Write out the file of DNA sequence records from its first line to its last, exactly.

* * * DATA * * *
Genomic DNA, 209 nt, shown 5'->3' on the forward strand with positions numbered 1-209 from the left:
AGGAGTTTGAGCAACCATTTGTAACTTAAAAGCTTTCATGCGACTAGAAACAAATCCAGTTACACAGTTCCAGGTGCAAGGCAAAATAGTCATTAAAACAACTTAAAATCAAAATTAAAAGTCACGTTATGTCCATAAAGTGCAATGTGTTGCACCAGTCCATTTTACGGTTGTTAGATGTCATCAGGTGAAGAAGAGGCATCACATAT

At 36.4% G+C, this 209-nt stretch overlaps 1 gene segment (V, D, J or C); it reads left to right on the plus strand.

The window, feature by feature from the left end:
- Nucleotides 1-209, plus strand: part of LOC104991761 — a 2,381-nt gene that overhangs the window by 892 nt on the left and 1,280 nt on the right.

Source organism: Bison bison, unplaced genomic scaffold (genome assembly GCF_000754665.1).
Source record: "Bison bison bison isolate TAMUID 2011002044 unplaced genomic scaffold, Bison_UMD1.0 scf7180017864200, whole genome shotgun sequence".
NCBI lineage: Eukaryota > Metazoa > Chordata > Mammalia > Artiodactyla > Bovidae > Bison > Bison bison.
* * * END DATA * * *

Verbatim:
Genomic DNA, 209 nt, shown 5'->3' on the forward strand with positions numbered 1-209 from the left:
AGGAGTTTGAGCAACCATTTGTAACTTAAAAGCTTTCATGCGACTAGAAACAAATCCAGTTACACAGTTCCAGGTGCAAGGCAAAATAGTCATTAAAACAACTTAAAATCAAAATTAAAAGTCACGTTATGTCCATAAAGTGCAATGTGTTGCACCAGTCCATTTTACGGTTGTTAGATGTCATCAGGTGAAGAAGAGGCATCACATAT

At 36.4% G+C, this 209-nt stretch overlaps 1 gene segment (V, D, J or C); it reads left to right on the plus strand.

The window, feature by feature from the left end:
- Nucleotides 1-209, plus strand: part of LOC104991761 — a 2,381-nt gene that overhangs the window by 892 nt on the left and 1,280 nt on the right.

Source organism: Bison bison, unplaced genomic scaffold (genome assembly GCF_000754665.1).
Source record: "Bison bison bison isolate TAMUID 2011002044 unplaced genomic scaffold, Bison_UMD1.0 scf7180017864200, whole genome shotgun sequence".
NCBI lineage: Eukaryota > Metazoa > Chordata > Mammalia > Artiodactyla > Bovidae > Bison > Bison bison.